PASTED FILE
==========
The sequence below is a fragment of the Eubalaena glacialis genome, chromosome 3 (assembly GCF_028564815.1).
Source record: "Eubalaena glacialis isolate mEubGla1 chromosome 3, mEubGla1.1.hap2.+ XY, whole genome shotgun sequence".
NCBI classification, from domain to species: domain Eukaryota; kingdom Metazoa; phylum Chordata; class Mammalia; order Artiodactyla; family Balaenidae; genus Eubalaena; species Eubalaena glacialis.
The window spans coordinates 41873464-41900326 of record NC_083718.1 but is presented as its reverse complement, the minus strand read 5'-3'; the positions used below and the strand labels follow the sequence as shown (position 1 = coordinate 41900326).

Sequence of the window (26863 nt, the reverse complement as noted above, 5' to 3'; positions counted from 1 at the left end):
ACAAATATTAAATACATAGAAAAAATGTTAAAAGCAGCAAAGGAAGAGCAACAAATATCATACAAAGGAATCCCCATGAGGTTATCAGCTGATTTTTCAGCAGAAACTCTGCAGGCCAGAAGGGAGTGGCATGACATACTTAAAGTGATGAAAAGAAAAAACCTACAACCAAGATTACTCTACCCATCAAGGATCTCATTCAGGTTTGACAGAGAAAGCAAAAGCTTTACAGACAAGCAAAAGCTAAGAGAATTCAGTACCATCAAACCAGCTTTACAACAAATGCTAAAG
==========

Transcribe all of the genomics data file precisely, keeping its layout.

The sequence below is a fragment of the Eubalaena glacialis genome, chromosome 3 (assembly GCF_028564815.1).
Source record: "Eubalaena glacialis isolate mEubGla1 chromosome 3, mEubGla1.1.hap2.+ XY, whole genome shotgun sequence".
NCBI classification, from domain to species: domain Eukaryota; kingdom Metazoa; phylum Chordata; class Mammalia; order Artiodactyla; family Balaenidae; genus Eubalaena; species Eubalaena glacialis.
The window spans coordinates 41873464-41900326 of record NC_083718.1 but is presented as its reverse complement, the minus strand read 5'-3'; the positions used below and the strand labels follow the sequence as shown (position 1 = coordinate 41900326).

Sequence of the window (26863 nt, the reverse complement as noted above, 5' to 3'; positions counted from 1 at the left end):
ACAAATATTAAATACATAGAAAAAATGTTAAAAGCAGCAAAGGAAGAGCAACAAATATCATACAAAGGAATCCCCATGAGGTTATCAGCTGATTTTTCAGCAGAAACTCTGCAGGCCAGAAGGGAGTGGCATGACATACTTAAAGTGATGAAAAGAAAAAACCTACAACCAAGATTACTCTACCCATCAAGGATCTCATTCAGGTTTGACAGAGAAAGCAAAAGCTTTACAGACAAGCAAAAGCTAAGAGAATTCAGTACCATCAAACCAGCTTTACAACAAATGCTAAAG